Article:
Full Metal Tactics has been cut. Though we have not yet found out if we have passed the Stage 2 Challenge, the project was not qualified for final presentations, and as such, has no chance of continuation into the spring semester. The project will no longer be worked on, and the members of the team will eventually be redistributed to those teams which are selected from the final presentations to continue to the next semester. A more detailed post-mortem will be posted, once the group receives feedback.
Similar to week 10, this week was spent largely on working with the digital prototype. Our programmer has done some amazing work, and the quality of the prototype has risen exponentially. Players can create their own mechs, distributing stat points and weapons as they see fit, and these custom mechs can then be loaded for use in battle. Within battle, players are capable of moving around obstacles within the map, targeting weapons via single unit targeting and circle AoE targeting, and using all of their abilities–a great amount of bug fixing took place in this area, from AoEs only damaging a single target, to reticules not following the mouse position after moving. Additionally, the base of our eventual HUD system has been implemented. This is seen in a ring of rectangles encircling each mech, which display its current health, as well as in horizontal and vertical bars next to the mech, displaying its ballistic resistance, energy resistance, and mobility, for easy reference. Likewise, damage is in part represented by color coded numbers which float out of mechs upon being attacked. Tooltips have also been attached to each mech’s weapons. When clicked on, these present simplified, and if click on again, detailed information about the weapon in question.
In testing the prototype was received relatively well, though testers who had previously played the paper prototype were very enthusiastic to play it in its new digital form. A variety of bugs did pop up, some of which were more critical than others–for example, players not respawning, or reticules not following the mouse. Overall, however, the prototype was enjoyed by testers, the external interaction between players were just as strong, and the majority were interested in playing it the next time they could.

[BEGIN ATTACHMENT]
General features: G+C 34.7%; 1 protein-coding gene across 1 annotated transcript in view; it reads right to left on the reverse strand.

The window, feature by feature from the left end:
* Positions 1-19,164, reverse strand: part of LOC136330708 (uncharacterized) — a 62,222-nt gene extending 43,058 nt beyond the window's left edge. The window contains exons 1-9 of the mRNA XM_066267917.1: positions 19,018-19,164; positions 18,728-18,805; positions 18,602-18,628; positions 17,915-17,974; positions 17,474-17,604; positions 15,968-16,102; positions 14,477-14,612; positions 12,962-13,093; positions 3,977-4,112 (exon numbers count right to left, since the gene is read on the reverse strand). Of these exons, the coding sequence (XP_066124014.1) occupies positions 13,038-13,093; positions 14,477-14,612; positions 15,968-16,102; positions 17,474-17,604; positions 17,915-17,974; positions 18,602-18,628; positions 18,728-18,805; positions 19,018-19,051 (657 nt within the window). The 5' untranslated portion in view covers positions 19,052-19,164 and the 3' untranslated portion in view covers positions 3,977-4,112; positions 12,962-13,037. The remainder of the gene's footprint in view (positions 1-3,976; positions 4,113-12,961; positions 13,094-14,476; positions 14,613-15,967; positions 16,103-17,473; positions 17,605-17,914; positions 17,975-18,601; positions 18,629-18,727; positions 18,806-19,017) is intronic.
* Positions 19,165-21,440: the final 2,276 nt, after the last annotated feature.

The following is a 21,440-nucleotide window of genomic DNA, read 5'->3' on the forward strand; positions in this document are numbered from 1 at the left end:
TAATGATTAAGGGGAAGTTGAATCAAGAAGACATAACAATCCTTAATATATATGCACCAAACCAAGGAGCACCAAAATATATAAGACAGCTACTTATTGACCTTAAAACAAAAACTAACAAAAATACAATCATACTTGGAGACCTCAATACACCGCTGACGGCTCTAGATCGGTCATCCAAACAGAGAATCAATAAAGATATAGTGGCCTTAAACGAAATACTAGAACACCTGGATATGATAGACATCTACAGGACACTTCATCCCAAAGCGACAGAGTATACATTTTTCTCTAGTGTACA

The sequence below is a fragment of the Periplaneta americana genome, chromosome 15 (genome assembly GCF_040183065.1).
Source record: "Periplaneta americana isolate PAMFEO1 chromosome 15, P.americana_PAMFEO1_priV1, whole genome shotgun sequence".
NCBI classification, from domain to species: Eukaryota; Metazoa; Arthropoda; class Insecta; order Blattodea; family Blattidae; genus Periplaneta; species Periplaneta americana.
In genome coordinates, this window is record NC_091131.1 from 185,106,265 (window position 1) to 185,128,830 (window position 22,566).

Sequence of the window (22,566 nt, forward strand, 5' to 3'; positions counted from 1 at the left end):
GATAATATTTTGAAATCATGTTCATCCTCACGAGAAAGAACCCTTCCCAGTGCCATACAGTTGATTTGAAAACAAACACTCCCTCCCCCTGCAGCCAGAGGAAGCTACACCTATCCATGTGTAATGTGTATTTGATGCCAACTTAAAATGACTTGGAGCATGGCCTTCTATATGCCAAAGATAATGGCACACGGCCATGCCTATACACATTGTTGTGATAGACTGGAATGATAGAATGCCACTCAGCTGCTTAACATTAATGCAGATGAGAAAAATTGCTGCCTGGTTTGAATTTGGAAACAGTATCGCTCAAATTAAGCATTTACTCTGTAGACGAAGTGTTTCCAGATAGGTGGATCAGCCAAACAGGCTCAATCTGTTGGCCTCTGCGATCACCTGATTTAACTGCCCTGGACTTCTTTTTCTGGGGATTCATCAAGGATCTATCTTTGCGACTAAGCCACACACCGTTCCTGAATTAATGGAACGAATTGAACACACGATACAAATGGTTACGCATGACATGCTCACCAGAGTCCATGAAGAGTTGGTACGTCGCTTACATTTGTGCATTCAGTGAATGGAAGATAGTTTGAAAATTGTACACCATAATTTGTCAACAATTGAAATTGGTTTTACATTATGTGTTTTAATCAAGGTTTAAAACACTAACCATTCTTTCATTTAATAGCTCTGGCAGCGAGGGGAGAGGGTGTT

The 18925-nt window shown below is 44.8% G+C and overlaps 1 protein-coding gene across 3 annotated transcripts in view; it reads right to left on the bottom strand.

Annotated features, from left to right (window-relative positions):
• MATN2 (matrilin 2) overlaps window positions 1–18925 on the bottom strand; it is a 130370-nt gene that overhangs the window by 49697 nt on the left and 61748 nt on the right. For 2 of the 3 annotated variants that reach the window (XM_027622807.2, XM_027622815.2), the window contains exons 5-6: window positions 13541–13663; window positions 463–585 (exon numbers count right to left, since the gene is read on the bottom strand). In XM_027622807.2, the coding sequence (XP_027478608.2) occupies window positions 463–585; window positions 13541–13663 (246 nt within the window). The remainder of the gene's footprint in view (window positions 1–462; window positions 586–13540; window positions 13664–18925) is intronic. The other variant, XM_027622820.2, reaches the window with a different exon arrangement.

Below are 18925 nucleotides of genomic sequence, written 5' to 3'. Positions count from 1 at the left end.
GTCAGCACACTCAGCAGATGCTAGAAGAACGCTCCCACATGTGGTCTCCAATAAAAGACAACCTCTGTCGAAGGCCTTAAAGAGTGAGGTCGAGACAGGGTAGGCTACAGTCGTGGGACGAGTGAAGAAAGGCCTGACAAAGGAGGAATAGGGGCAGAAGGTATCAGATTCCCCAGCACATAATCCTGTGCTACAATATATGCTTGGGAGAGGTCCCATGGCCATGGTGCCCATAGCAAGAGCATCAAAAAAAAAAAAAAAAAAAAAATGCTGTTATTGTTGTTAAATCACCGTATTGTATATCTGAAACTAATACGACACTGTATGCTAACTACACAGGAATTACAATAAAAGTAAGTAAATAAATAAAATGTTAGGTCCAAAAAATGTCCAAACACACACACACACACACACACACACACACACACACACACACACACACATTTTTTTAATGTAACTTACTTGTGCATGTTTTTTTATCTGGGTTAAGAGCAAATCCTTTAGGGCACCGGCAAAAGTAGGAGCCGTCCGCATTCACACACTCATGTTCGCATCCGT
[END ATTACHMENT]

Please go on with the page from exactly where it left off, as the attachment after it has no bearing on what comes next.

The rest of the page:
As previously mentioned, the group intends to challenge Stage 2 this week–though this is the last chance we have to do so. Groups must be in at least Stage 3 to qualify for admission to the final presentation, which takes place in two weeks. Hopefully, a strong presentation and clear description of the concept and experience will allow the group to qualify for the final presentation, and hopefully an even stronger presentation will allow the concept to pass into the second semester–where the concept will become a game, and the game could very possibly be released for the world to play.
This week was again all about the digital prototype and getting the requirements necessary to challenge Stage 2. Unfortunately the prototype was not ready for testing by the weekend, and as such we are not able to formally challenge the stage this week. However, we will be prepared to do so next week, and intend to perform a mock presentation this week to refine our formal presentation and deliverables.
The digital prototype has evolved greatly over the past week. Currently, the modular system for creating abilities is in place, including the weapons themselves, the effects they produce, and the ways by which they target objects. Still required is the functionality for teams, implementation of the NavMesh pathing system so that the mechs move around obstacles, as well as conditional effects for weapons–for example, when this weapon deals damage, flip a coin. If heads, deal the base damage again. Additionally, we were able to create a basic build of the game, and successfully deploy to a tablet device. Still remaining in that area is proper scaling of the HUD and GUI, as well as implementation of touch controls for gameplay.
Art and audio are likewise progressing nicely. We now have access to all the pieces required to put together a level, and refined mech body and weapons are following right after. Similarly, a basic background/ambient loop has been created as an example of the feel of the game’s overall audio direction. This loop will soon be refined, and we will add some example sound effects to the build as well.
We have continued to test the paper prototype to experiment with some additional mechanics. We tested a new turn system, wherein players roll for turn order, keep this turn order for three rounds, and then roll again. This process repeats throughout the whole game. Results seemed to be positive, though more testing will be needed to be conclusive. Additionally, we tested a new type of ability called ‘ubers’. These abilities are currently usable once per lifecycle of the mech–if it is destroyed, when it respawns it becomes usable once again–and have a very powerful effect. For example, QuickBoost grants your mech an additional 7 units of movement for one round, while System Shock causes the actions of all enemies within a radius to have a chance to fail, for one round. Results again seemed to be positive, though more testing will be needed.
We also intend to implement more weapons, especially shields, which have been a request from testers. Rather than simply granting mechs invisible bonus defensive stats, we are attempting to make use of shield have an impactful active and reactive use. For example, on shield might be capable of enlarging in size–therefore protecting a larger area–whereas use of another might cause line-based effects to be reflected back at their creator. Another still might allow the mech to grapple another mech to the shield, causing the grappled mech to be damaged when the shield protects the controlling mech from damage.